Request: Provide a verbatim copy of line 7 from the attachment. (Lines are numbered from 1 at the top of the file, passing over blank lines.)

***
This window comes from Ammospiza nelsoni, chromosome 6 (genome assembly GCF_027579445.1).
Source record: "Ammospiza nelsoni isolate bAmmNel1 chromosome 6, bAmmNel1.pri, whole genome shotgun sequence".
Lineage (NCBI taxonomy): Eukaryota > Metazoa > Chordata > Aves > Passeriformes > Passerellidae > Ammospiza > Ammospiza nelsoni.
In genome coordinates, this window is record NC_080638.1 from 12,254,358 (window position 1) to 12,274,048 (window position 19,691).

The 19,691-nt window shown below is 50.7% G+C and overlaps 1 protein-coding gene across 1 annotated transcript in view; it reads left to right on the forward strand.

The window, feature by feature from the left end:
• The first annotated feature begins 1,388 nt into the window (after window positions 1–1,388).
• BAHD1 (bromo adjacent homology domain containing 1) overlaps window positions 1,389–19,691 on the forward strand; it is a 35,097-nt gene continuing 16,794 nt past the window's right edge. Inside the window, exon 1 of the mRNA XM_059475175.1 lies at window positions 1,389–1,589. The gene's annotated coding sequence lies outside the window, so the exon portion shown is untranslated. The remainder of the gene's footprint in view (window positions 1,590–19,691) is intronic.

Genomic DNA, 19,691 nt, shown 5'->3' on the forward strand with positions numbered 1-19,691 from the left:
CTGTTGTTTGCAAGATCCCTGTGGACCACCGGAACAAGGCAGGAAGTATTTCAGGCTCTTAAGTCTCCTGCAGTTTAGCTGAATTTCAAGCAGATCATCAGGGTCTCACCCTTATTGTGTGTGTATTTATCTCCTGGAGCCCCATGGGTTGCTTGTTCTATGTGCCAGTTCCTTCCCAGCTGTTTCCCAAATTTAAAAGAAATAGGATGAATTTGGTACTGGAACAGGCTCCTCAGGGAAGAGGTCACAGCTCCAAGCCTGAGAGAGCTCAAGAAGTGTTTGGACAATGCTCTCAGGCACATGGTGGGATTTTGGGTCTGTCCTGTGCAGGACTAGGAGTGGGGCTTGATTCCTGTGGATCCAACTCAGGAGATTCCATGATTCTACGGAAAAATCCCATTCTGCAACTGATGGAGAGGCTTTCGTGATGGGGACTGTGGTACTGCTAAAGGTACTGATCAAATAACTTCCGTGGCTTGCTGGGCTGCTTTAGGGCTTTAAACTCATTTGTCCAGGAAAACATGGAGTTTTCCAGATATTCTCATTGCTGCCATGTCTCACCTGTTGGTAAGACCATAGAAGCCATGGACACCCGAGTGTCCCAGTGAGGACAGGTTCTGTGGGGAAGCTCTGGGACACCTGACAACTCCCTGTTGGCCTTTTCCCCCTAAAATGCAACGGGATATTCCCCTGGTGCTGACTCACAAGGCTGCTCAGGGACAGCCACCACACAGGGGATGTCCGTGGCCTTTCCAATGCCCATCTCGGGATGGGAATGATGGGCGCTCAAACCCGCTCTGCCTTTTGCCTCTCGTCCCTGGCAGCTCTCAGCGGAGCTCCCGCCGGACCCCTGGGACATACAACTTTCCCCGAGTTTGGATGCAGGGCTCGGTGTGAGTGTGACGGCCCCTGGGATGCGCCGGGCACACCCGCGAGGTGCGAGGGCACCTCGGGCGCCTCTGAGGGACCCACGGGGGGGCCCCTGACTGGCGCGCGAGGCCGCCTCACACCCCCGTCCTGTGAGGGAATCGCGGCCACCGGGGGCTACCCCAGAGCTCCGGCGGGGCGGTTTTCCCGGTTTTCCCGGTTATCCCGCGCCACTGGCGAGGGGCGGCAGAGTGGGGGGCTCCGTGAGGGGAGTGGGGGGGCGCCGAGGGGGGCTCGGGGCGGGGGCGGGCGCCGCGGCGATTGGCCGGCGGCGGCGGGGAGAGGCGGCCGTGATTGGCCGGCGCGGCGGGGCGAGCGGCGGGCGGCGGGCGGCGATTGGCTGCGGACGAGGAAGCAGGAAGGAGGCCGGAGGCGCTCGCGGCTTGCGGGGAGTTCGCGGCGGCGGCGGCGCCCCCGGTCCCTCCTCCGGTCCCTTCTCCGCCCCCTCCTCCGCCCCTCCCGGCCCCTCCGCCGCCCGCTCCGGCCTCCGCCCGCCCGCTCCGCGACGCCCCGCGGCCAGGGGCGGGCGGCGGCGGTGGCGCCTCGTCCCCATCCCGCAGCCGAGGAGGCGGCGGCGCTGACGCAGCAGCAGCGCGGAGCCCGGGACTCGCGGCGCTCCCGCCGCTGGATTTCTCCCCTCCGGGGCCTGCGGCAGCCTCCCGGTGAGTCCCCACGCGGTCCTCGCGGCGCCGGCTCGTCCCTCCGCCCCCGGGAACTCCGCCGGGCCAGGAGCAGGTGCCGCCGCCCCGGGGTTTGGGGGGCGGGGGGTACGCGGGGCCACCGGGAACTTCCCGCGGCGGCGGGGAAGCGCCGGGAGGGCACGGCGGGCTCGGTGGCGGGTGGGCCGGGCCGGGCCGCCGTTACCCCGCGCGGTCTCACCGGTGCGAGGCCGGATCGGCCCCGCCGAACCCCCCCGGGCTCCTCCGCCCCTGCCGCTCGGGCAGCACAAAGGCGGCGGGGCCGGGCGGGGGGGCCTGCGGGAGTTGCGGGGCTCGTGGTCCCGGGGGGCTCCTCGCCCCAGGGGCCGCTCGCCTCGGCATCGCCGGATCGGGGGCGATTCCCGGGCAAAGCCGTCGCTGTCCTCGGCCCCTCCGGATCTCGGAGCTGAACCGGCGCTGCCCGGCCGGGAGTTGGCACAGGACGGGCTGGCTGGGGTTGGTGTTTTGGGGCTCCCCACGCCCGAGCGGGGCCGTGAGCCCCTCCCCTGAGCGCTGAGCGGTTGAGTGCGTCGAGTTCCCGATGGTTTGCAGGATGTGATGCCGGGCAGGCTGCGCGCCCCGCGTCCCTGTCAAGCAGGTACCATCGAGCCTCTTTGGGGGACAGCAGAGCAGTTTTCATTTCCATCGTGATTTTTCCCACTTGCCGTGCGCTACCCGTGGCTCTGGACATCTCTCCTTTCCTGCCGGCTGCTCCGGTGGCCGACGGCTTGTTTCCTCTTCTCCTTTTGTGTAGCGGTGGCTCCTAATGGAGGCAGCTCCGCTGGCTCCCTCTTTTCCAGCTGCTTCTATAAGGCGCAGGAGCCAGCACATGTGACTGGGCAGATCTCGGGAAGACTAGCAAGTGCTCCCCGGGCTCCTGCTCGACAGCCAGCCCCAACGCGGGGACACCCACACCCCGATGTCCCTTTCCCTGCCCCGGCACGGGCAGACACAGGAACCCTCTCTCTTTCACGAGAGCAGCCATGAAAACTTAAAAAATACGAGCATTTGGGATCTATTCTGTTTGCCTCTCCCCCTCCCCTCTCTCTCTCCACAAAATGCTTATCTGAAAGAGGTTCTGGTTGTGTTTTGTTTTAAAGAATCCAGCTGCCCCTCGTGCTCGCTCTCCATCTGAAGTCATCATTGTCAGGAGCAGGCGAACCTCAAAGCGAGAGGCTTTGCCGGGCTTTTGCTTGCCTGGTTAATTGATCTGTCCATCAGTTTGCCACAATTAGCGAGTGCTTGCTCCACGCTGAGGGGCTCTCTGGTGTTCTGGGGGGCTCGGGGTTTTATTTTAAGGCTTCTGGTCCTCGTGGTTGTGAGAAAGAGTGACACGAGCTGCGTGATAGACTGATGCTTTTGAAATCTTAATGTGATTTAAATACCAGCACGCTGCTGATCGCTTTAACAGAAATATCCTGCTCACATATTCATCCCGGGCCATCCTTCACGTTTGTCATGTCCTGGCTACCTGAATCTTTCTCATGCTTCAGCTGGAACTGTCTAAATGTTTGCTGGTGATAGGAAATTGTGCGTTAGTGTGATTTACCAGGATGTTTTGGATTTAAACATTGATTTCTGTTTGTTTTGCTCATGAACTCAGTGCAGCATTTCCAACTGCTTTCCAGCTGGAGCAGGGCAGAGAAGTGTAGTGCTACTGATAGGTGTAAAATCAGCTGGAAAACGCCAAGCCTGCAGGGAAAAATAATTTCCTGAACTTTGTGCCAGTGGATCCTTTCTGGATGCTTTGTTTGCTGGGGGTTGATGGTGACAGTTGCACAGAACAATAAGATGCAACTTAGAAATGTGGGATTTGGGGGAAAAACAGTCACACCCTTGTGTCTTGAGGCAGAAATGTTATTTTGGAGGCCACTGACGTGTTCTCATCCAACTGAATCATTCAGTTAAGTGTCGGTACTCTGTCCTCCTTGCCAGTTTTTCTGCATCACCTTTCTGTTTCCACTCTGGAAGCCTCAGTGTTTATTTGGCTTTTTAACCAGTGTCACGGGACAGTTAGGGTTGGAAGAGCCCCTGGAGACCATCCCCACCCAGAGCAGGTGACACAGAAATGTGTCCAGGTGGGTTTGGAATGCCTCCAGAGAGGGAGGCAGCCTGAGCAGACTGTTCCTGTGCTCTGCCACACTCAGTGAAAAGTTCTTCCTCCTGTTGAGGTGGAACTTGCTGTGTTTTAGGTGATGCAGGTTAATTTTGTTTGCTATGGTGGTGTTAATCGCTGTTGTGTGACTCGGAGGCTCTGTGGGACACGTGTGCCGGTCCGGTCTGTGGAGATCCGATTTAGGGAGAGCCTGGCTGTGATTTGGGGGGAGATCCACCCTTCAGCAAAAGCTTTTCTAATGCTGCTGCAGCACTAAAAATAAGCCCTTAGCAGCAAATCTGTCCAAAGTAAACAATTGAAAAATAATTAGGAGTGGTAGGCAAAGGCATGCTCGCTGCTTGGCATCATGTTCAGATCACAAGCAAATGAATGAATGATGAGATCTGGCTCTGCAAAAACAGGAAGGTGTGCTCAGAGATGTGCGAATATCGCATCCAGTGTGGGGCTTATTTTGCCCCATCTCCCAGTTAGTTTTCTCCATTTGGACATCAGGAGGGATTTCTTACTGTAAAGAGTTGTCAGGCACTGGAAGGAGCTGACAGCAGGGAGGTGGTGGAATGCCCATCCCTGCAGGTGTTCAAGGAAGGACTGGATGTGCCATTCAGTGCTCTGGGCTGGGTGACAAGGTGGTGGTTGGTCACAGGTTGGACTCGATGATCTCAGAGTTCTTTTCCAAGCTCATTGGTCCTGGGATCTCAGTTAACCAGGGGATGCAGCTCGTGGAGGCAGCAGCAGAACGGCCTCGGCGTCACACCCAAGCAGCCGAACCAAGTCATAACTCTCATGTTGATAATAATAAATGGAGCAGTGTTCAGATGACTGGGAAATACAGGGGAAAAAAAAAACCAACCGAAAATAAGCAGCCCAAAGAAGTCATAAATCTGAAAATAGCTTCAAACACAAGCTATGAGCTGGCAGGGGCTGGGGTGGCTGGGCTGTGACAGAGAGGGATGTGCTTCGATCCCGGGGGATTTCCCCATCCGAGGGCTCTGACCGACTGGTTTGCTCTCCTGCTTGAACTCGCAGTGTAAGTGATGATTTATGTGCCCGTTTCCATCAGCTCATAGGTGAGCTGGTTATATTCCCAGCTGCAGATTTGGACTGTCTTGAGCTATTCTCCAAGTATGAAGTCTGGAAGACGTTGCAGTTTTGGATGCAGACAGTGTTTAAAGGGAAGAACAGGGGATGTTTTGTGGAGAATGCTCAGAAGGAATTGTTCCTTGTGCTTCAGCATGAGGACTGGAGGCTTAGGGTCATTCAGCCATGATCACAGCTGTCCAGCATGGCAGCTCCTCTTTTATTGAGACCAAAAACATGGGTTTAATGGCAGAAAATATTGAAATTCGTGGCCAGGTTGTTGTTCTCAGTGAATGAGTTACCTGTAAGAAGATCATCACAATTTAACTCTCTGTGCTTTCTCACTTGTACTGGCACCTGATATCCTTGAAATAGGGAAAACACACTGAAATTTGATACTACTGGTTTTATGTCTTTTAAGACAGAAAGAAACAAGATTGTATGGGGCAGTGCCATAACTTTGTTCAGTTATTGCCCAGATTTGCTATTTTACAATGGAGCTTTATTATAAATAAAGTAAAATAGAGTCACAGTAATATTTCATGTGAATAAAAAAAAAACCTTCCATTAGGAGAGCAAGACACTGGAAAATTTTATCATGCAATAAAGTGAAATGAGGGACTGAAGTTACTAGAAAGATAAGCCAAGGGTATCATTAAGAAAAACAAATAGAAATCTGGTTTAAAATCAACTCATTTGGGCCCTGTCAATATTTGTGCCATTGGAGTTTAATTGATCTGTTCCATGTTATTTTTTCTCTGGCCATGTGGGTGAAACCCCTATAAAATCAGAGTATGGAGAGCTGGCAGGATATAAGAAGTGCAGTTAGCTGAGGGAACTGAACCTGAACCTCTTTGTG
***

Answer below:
• The first annotated feature begins 1,388 nt into the window (after window positions 1–1,388).